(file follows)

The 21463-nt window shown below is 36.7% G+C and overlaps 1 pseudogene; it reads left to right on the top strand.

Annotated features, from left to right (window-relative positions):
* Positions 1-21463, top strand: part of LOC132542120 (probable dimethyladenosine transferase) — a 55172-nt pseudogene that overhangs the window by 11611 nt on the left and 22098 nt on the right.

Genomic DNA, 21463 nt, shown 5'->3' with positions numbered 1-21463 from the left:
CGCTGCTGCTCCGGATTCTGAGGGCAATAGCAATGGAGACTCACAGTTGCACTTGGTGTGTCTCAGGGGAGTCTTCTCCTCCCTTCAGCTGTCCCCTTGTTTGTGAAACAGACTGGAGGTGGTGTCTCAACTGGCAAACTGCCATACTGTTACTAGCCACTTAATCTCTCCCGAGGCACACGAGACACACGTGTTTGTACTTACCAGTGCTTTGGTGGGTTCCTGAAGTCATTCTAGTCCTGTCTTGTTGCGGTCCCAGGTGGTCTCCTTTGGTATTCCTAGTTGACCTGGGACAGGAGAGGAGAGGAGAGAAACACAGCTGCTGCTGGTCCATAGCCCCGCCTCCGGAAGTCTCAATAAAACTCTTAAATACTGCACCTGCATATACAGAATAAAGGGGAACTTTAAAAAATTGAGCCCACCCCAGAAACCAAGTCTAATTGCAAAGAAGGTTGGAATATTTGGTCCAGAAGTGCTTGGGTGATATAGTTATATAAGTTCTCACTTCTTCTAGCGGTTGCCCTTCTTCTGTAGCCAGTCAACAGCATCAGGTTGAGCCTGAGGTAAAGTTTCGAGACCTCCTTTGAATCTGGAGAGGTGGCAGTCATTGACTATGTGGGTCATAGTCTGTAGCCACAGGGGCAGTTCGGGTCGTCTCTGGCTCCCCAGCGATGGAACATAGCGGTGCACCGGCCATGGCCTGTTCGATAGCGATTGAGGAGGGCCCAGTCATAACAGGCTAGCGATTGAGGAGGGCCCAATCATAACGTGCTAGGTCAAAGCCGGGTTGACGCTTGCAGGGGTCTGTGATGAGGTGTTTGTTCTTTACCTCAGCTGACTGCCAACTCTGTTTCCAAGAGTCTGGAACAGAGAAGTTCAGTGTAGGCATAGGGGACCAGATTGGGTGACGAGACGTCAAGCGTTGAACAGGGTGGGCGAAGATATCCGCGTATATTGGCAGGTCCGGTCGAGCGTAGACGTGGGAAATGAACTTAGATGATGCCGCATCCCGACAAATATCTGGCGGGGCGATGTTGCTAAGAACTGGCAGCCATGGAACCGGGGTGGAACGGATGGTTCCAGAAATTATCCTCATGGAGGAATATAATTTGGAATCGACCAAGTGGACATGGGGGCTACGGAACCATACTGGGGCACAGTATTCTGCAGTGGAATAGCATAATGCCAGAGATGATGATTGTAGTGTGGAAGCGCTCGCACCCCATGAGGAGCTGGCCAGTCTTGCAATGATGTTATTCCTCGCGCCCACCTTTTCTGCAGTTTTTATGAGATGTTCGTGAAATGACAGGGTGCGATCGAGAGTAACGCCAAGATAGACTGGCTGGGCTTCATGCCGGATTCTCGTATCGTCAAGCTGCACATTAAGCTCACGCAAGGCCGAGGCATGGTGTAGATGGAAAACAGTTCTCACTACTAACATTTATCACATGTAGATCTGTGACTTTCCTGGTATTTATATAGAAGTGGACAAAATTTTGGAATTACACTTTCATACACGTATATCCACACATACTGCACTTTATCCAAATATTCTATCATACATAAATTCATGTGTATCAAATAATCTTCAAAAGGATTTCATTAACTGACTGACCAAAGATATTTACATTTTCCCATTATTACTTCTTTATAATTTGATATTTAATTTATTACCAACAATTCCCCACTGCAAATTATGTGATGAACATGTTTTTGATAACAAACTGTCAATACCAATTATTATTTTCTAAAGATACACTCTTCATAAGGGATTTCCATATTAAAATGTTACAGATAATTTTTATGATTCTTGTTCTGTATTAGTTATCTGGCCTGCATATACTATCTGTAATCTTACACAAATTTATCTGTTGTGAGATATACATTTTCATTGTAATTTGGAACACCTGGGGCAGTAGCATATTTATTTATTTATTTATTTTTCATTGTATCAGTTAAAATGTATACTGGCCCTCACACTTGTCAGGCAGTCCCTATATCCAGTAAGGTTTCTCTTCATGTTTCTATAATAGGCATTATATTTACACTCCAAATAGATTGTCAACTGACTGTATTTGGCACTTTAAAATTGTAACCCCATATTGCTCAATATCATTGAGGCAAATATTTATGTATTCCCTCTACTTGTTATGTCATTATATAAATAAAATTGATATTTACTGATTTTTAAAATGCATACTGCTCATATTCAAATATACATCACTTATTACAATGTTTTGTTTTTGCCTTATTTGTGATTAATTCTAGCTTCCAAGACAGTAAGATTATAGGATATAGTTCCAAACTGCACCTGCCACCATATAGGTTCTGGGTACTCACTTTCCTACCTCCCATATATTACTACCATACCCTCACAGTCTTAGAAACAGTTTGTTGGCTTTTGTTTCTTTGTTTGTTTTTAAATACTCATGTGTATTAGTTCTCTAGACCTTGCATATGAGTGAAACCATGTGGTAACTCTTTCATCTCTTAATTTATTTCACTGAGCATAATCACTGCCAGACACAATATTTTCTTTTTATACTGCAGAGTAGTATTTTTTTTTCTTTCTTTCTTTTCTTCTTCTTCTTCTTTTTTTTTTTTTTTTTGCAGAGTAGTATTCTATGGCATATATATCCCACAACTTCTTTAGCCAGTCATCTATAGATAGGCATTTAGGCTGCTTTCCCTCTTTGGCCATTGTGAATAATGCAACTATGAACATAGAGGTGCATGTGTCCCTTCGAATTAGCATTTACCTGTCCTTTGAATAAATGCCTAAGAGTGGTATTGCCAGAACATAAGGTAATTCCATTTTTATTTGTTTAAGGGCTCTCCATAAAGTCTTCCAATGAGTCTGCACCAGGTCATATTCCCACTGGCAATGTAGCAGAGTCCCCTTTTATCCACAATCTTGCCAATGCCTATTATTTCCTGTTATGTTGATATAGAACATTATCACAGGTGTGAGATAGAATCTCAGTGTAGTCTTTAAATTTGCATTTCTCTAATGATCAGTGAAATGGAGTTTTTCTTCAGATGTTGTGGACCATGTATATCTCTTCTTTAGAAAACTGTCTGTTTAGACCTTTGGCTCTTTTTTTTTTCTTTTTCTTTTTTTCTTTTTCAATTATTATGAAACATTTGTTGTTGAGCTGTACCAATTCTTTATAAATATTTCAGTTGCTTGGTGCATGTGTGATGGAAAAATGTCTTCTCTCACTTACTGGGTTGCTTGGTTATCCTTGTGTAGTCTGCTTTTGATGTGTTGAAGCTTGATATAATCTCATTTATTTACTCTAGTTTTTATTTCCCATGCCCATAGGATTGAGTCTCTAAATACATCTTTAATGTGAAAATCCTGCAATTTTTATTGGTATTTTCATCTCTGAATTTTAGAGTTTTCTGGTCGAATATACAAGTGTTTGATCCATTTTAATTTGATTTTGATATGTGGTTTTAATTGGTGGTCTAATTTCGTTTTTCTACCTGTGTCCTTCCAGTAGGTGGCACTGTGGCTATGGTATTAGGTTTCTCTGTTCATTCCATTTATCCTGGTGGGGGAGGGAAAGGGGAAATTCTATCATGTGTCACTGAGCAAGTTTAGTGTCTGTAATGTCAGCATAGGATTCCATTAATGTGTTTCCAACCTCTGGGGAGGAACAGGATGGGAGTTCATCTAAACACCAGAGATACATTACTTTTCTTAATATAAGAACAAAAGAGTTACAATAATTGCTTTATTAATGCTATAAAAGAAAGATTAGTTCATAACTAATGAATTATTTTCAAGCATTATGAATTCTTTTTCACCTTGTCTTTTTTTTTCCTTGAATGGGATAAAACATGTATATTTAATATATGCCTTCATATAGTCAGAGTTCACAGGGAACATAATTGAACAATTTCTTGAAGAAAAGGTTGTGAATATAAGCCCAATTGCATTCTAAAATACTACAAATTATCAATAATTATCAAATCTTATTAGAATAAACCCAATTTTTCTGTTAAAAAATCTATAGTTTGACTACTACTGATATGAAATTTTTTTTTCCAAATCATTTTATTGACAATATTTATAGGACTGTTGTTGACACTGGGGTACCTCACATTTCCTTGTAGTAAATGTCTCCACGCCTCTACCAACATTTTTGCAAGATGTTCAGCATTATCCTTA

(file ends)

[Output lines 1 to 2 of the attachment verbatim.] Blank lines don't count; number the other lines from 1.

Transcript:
The 21463-nt window shown below is 36.7% G+C and overlaps 1 pseudogene; it reads left to right on the top strand.

Annotated features, from left to right (window-relative positions):